Strategic Plans — What Value?

Dick Evans argues for living with uncertainty as less stressful and more realistic

There is a quotation that goes as follows:

“You cannot predict the future, but at least you can plan for it”.

However, in the current climate of the free market and increasing deregulation, even the second statement is now highly questionable in education particularly in the FE sector. Continual changes in Government policy, many of which are contradictory, make it almost impossible for colleges to plan their futures. It is practically impossible to plan other than for a very short period because of all the uncertainties associated with this turbulent and volatile political/financial climate. Yet colleges are still required by the Further Education Funding Council (FEFC) to submit strategic plans which attempt to state the college s intentions for the next three years.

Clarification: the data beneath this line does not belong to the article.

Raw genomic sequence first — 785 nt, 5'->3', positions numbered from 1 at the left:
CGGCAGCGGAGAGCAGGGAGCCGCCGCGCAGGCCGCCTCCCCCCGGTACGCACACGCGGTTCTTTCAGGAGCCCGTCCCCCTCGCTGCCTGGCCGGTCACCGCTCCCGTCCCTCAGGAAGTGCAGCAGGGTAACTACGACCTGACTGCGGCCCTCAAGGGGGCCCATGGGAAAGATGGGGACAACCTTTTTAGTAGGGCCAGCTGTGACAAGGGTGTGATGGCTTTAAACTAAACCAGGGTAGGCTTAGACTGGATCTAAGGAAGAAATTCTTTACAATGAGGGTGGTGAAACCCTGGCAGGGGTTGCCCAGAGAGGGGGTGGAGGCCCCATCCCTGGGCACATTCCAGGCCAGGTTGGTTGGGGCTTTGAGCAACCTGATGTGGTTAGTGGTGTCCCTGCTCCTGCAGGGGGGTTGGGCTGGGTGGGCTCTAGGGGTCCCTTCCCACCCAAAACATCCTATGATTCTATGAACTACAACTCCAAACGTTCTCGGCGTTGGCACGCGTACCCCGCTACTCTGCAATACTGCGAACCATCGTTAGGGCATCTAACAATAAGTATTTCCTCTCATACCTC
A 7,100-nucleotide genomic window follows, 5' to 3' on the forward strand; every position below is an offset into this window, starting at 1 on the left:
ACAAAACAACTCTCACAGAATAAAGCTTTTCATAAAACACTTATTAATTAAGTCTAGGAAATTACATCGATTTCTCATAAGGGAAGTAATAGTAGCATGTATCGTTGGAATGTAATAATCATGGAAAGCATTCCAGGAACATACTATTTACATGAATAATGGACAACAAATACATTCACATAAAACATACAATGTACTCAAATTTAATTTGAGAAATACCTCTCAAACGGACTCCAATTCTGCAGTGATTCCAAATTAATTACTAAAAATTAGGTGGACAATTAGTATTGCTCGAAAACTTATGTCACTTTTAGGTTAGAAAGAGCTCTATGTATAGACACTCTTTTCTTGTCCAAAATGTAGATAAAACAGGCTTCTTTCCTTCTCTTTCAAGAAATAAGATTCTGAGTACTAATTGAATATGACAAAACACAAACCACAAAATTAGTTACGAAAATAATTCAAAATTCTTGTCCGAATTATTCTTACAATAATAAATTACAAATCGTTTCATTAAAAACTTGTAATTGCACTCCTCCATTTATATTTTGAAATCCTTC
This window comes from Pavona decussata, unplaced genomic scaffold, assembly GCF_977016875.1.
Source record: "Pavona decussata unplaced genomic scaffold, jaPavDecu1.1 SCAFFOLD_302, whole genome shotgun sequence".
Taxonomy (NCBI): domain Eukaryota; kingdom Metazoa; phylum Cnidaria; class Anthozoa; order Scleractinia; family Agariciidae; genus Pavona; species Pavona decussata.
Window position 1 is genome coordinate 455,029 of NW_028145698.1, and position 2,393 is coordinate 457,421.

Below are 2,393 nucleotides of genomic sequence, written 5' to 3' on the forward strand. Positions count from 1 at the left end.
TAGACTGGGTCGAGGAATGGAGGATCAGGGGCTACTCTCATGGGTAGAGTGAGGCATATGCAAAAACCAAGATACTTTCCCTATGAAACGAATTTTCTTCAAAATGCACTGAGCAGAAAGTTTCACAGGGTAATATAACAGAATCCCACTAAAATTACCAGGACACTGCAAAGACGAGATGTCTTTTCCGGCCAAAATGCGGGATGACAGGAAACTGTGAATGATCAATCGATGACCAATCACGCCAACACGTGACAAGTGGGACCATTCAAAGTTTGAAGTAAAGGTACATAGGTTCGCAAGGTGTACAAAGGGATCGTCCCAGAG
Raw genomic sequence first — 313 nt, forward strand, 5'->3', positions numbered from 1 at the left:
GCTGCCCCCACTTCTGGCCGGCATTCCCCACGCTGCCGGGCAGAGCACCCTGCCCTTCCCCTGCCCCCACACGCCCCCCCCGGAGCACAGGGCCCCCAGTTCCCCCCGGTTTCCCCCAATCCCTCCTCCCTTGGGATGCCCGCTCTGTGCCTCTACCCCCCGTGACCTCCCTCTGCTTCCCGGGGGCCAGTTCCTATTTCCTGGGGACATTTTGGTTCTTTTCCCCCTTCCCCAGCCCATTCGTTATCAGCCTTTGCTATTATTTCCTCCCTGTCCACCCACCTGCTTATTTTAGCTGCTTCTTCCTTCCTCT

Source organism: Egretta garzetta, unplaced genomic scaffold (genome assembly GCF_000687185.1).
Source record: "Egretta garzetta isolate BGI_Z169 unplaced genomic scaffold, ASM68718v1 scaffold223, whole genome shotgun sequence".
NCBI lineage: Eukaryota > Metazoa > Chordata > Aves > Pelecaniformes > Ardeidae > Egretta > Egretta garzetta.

The pivotal part of these strategic plans are projected student numbers, and here lies one of the great difficulties for colleges. Over the past few months colleges have seen the end of the demand led element(DLE), a key vehicle for the student growth that provided opportunities for colleges to develop outward collaborative activities. The sudden announcement of its demise has now caused all kinds of difficulties for colleges who had planned a significant growth by way of DLE. Moveover it is compounded by the proposals on teacher pension schemes and proposed changes in the funding methodologies and the regime of funding convergence. (FEFC Circulars 97/08, 97/09)